I spent a few hours today researching Exchange replacements. These are products that are designed to replace Microsoft Exchange on the server, but still allow use of Outlook as a client, including the much-beloved calendaring features.
Here's what I came up with.
Date: Tue, 16 Nov 2004 16:24:55 -0800 From: "Christian G. Warden" <firstname.lastname@example.org> Subject: Exchange replacement analysis - phase 1 There are a handful of products that claim to be Exchange replacements. They all work in the same manner, using a custom MAPI connector, which is basically a plug-in for Outlook, to access the server. Each version of Outlook has different features so most of these products only work with certain versions of Outlook. Because I'm not very familiar with Outlook, it is difficult for me to tell if these products fully support the features of Outlook. We'll need to setup a test environment to fully evaluate any of these products. OpenGroupware This was previously a closed source server that was open sourced a couple years ago. I evaluated it briefly a year or so ago, and it seemed stable and featureful, but had a bit of a clunky web interface. It looks like development is pretty active, though. I haven't evaluated the Outlook connector, ZideLook, which is a commercial product which costs about $50 per client. There is no demo of ZideLook available. ZideLook communicates with OpenGroupware using WebDAV. OpenGroupware just handles the groupware functionality and integrates with third-party IMAP servers. 1. http://www.opengroupware.org/en/index.html 2. http://esd.element5.com/product.html?cart=1&productid=517934&languageid=1&nolselection=1¤cies=EUR SUSE LINUX Openexchange Server This is a commercial product. It is distributed a full linux distribution and cannot be installed on an existing Linux system. (Such an installation would not be supported at least.) Pricing is unclear. The product is supposed to be available for purchase online at novell.com, but isn't, perhaps because they are currently integrating the product with Novell's Groupwise. There is an online demo and the Outlook connector is available for download. Openexchange is made up of a number of open source components and comFire, the groupware component, which was licensed from a company called Netline. comFire has recently been open sourced by Netline as Open-Xchange, but the Outlook connector is not licensed for use with Open-Xchange. The Outlook connector communicates with the server using WebDAV. There is a good article about Openexchange. 3. http://www.suse.com/us/business/products/openexchange/index.html 4. http://www.suse.com/us/business/products/openexchange/demo.html 5. http://www.suse.com/us/business/products/openexchange/download.html 6. http://mirror.open-xchange.org/ox/EN/product/ 7. http://www.linux-magazine.com/issue/48/Suse_Linux_Openexchange_41.pdf Bynari Insight Server and Insight Connector I believe Bynari was the first company with an "Exchange replacement on Linux" product. Their Outlook connector allows calendars and address books on an IMAP server. It claims to require the Insight Server, though Insight Server uses Cyrus as the IMAP server, so it may work with a normal Cyrus server. Insight Server is composed of a number of open source products such as Postfix, OpenLDAP, and Apache. Bynari seems to think most of the value is in the Connector since a 1000 user license for Insight Connector is $17,000, and a 1000 user license for a bundled Insight Server and Insight Connector is $18,000. (Insight Server without the Connector is also sold for $1,000.) A demo is available. 8. http://www.bynari.net/index.php?id=1169 9. http://www.bynari.net/index.php?id=7 BILL Workgroup Server/Exchange4Linux Documentation is kind of spotty on this one. I don't think it's worth evaluating except as a last resort. 10. http://www.billworkgroup.org/billworkgroup/home 11. http://www.exchange4linux.com/exchange4linux/Home None of the Above (IMAP/LDAP/SMTP/WebDAV or FTP) Depending on the customer's needs, perhaps Outlook in "Internet Mail Mode" will be sufficient. IMAP supports shared folders, but I don't know if it supports setting ACLs. Outlook also supports LDAP for address books, but I don't know if supports updating the directory. Outlook can send meeting requests and responses over email and publish free/busy time over FTP (and, I think, either WebDAV or HTTP PUT), but I don't know if this would meet the customer's needs. I recommend trying out Openexchange first as it seems to be the most open and widely deployed. Christian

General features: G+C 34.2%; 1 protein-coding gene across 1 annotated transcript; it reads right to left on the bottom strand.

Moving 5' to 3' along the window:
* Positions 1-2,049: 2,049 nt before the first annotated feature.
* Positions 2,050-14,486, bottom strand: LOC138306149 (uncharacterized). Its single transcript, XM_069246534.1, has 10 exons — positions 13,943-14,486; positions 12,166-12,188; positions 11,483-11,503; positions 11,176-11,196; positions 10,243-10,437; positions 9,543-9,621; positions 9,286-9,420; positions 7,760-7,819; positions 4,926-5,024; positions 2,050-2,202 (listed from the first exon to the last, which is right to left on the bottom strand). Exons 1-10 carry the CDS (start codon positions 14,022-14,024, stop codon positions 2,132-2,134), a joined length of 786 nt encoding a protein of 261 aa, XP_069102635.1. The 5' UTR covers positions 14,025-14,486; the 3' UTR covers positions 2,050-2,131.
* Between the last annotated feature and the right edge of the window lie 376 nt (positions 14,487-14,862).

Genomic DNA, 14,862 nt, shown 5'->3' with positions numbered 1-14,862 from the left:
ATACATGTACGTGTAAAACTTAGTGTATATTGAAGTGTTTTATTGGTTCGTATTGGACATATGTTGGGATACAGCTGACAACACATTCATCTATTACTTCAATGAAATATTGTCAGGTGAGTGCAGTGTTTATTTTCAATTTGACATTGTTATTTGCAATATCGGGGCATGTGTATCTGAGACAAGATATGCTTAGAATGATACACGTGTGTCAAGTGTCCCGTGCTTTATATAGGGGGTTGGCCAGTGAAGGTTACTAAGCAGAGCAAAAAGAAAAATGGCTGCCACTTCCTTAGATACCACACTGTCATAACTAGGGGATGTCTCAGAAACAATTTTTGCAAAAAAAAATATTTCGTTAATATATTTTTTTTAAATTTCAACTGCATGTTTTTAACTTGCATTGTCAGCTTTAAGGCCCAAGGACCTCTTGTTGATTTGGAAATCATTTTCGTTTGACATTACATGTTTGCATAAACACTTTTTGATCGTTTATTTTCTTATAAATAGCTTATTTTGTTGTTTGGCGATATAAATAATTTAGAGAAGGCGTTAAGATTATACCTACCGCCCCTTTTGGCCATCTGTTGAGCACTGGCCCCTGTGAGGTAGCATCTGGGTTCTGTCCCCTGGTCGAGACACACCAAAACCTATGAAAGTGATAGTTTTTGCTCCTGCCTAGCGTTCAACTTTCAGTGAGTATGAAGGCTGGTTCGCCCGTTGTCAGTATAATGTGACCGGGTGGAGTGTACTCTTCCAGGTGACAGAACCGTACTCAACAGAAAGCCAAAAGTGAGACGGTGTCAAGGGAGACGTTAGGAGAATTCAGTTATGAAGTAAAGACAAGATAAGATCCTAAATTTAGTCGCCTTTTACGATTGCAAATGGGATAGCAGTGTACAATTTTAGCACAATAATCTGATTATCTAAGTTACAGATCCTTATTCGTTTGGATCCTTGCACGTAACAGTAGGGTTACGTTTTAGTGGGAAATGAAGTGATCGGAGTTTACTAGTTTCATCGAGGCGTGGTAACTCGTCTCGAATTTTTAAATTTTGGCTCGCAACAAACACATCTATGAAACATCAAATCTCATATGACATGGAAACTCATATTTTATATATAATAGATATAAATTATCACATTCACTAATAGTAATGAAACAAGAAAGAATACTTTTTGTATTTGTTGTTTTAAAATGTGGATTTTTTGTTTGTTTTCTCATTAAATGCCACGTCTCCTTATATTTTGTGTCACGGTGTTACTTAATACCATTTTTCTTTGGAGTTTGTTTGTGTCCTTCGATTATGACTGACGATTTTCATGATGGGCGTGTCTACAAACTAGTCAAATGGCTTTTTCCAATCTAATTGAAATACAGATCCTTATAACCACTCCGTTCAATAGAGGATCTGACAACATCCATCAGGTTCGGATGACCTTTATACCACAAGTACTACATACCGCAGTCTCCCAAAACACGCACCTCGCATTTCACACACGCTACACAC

Comments from anyone who has deployed one of these products for use with Outlook would be appreciated.
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